Clifford Gouldson Lawyers

New Workplace Laws Passed

Print Version


Just after 10 pm last night (27 June 2013) the Senate passed the Government's Fair Work Amendment Bill 2013.  Changes within this legislation include the introduction of a bullying jurisdiction within the Fair Work Commission (FWC), expansion of the right to request flexible working arrangements and providing the FWC with the power to deal with disputes over the frequency of union access to sites for discussions with employees. 

The FWC’s bullying jurisdiction which was to originally have started on 1 July 2013 has now been delayed by six months and will commence on January 2014.

Key changes in the legislation that we advised about in April this year are provided below.

New Bullying Jurisdiction                                        

The Commission will, for the first time, be able to make an order to stop bullying upon receiving an application from a worker. 

A worker will not only mean an employee, but will also include (among other things) contractors, apprentices and work experience students.  This is identical to the definition of worker in the Work Health and Safety Act 2011 (Qld). 

A worker will be considered to be bullied at work if:

…while the worker is at work, an individual or a group of individuals repeatedly behaves unreasonably towards the worker and that behaviour creates a risk to health and safety.

Importantly for employers, reasonable management action carried out in a reasonable manner is not bullying.

The Commission must deal with an application for an order to stop bullying within 14 days, meaning that applications relating to bullying will likely receive priority treatment compared to other types of applications made to the Commission. 

The Commission will have very broad powers to deal with an application relating to bullying including the ability to make orders that:

  • the individuals stop engaging in certain behaviour;
  • the employer monitors the behaviour of the individuals;
  • the individuals comply with the employer’s workplace bullying policy (the Commission may review and amend the policy if necessary); or that
  • the employer provides support and training to its employees. 

If an individual or an employer contravenes an order of the Commission they expose themselves to a risk of a civil penalty being imposed against them. 

Given the media attention on the issue of bullying in recent times and the increased number of bullying complaints and grievances that are being made by workers, employers ought to review their existing workplace bullying and harassment policies to ensure that employees are aware of what the expectations are with respect to bullying (or create a workplace bullying and harassment policy if one does not exist already). 

New ‘Family Friendly’ Measures

A number of ‘family friendly’ proposed amendments feature prominently in the Fair Work Amendment Bill 2013 (Cth) which include (among other things) the following:

  • changes to the way ‘special maternity leave’ interacts with parental leave;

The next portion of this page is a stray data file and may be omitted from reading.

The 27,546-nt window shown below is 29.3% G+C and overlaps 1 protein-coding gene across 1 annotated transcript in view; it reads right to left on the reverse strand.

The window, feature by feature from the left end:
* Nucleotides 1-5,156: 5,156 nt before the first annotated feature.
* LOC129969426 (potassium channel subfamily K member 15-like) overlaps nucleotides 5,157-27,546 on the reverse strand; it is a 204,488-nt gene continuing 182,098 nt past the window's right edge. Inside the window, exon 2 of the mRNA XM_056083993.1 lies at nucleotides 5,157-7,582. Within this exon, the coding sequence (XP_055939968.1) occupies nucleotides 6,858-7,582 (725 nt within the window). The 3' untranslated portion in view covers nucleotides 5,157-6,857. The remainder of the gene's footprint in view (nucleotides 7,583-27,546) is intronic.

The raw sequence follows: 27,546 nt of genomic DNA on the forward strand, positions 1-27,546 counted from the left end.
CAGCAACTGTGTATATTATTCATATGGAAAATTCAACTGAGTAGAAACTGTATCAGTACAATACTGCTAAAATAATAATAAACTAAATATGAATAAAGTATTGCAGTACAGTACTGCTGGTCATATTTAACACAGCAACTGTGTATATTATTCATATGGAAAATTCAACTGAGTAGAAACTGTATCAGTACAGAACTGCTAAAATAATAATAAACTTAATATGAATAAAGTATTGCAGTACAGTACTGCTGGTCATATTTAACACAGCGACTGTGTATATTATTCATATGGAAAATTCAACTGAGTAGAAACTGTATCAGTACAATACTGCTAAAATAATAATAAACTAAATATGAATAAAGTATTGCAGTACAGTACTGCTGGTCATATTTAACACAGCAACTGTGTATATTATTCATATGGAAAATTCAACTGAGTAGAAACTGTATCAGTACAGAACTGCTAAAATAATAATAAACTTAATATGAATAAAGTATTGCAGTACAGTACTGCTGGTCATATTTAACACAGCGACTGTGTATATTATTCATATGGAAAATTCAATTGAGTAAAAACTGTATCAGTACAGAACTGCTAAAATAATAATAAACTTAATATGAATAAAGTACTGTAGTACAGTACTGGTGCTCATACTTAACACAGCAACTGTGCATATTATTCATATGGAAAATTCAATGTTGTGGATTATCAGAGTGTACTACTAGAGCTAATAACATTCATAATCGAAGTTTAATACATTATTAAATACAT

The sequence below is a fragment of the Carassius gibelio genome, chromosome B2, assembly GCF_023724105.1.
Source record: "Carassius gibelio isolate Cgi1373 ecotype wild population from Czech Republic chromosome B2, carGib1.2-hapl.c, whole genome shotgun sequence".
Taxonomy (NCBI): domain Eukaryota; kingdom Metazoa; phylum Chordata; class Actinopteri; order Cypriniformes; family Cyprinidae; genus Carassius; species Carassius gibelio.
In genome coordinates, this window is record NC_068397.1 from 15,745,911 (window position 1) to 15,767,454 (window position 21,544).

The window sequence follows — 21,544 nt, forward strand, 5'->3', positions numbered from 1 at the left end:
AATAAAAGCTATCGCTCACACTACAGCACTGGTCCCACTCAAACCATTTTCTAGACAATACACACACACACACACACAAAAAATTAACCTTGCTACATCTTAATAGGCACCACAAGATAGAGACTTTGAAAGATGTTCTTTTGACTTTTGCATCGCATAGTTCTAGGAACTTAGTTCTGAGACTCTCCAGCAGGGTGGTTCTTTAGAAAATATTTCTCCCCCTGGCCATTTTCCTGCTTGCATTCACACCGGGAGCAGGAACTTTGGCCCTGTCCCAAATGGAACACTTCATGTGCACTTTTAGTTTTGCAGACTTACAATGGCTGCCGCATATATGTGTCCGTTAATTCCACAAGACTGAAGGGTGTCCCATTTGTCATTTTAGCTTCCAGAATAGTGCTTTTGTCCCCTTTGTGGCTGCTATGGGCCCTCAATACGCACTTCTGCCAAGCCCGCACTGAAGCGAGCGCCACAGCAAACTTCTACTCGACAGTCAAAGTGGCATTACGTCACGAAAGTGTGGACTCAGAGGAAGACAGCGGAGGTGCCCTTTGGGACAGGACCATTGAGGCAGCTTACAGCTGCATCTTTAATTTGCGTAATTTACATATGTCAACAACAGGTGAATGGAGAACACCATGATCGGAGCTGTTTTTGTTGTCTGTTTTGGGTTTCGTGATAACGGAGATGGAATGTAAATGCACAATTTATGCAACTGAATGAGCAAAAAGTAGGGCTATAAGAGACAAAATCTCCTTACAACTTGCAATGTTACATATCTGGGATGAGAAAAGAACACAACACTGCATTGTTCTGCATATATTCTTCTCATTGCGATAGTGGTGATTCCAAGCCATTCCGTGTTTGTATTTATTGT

• increases to the rights of a partner to take concurrent parental leave;
  • expansions to the type of worker that will have a right to request flexible working arrangements extending the right to the disabled, carers, victims of domestic violence and to those aged over 55;
  • clarification of what constitutes ‘reasonable business grounds’ when refusing to accommodate a request for flexible working arrangements; and
  • expansions to the ‘consultation’ provisions in modern awards so that they extend to changes to an employee’s regularly rostered hours. 

These changes will either commence on a date proclaimed in the Australian Government Gazette, or if no date is proclaimed, six months after the Bill receives royal assent. 

Employer’s should note in particular the effect of the changes to the right to request flexible working arrangement to avoid (even inadvertently) breaching the National Employment Standards.  Potentially having an even greater effect on day to day business, employers will likely soon be obligated to ‘consult’ with an employee prior to altering their regularly rostered hours or risk potentially breaching the terms of the relevant modern award. 

Other Changes

Other changes to the Fair Work system included changes to the right of unions to enter a workplace to have meetings with members and potential members, and changes to what the Commission must consider when determining modern award entitlements of employees that perform unsocial, irregular or unpredictable hours.

Employers must be ready

The proposed ‘bullying jurisdiction’ and ‘family friendly’ changes have the potential to impact on the day to day operations of employers. 

Employers should be aware of the impending ability of an employee to seek the intervention of the Commission in cases of alleged bullying, and be aware that the Commission will ‘fast-track’ the employee’s application.

Employers should also make themselves aware of amended ‘family friendly’ measures to ensure that their obligations owed to their employees are being met.  In addition, the clarification of what constitutes ‘reasonable business grounds’ will likely place a greater obligation on employers to accommodate employees who seek flexible working arrangements. 

Clifford Gouldson Lawyers’ Workplace Team can assist employers to determine and prepare for the effect the changes to the Fair Work system will have on their business.

Site Developed by FAQ Interactive